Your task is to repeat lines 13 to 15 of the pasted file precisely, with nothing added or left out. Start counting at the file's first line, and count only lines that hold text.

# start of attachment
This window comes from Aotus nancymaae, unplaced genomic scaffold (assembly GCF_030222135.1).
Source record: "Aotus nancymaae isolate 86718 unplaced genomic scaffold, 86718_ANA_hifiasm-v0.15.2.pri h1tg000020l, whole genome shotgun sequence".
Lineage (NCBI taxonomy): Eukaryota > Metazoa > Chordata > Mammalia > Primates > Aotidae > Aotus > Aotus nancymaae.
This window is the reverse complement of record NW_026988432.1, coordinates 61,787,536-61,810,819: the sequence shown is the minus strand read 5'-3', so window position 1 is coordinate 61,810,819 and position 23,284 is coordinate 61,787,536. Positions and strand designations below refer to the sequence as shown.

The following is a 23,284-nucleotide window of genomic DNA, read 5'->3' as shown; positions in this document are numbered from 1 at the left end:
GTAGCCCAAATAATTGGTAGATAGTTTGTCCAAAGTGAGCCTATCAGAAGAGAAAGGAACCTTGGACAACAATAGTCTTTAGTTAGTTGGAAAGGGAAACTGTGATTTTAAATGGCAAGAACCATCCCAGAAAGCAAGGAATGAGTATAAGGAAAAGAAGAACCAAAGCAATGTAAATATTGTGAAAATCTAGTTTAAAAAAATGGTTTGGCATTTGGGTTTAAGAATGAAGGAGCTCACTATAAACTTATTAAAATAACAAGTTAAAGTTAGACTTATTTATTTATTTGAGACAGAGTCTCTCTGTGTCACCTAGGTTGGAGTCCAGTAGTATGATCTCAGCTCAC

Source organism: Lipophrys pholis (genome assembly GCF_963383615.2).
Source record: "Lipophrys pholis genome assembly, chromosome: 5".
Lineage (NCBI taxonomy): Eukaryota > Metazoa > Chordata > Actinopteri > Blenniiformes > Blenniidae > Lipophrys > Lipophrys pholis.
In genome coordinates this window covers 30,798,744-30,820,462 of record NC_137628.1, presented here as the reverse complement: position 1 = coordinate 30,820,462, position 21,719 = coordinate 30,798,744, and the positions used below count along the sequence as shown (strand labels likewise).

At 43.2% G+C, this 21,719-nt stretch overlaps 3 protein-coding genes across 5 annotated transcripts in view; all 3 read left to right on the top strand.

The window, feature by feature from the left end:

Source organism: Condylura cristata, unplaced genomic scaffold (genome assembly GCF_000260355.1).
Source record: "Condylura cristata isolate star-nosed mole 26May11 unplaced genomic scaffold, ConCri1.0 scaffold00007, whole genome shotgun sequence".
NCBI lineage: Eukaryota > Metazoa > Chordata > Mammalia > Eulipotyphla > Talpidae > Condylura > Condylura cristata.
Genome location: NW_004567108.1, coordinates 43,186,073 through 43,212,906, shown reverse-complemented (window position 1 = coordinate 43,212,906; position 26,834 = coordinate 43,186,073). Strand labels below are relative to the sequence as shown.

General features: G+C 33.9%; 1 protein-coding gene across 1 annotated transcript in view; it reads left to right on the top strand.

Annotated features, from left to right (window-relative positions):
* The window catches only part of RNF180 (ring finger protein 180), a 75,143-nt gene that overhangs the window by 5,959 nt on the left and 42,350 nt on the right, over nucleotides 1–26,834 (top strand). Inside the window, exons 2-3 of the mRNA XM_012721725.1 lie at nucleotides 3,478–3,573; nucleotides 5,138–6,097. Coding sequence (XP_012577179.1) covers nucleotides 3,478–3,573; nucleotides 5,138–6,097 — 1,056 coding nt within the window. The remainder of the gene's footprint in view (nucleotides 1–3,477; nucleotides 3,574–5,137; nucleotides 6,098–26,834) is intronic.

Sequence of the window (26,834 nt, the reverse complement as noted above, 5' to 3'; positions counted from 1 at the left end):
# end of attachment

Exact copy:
Source organism: Condylura cristata, unplaced genomic scaffold (genome assembly GCF_000260355.1).
Source record: "Condylura cristata isolate star-nosed mole 26May11 unplaced genomic scaffold, ConCri1.0 scaffold00007, whole genome shotgun sequence".
NCBI lineage: Eukaryota > Metazoa > Chordata > Mammalia > Eulipotyphla > Talpidae > Condylura > Condylura cristata.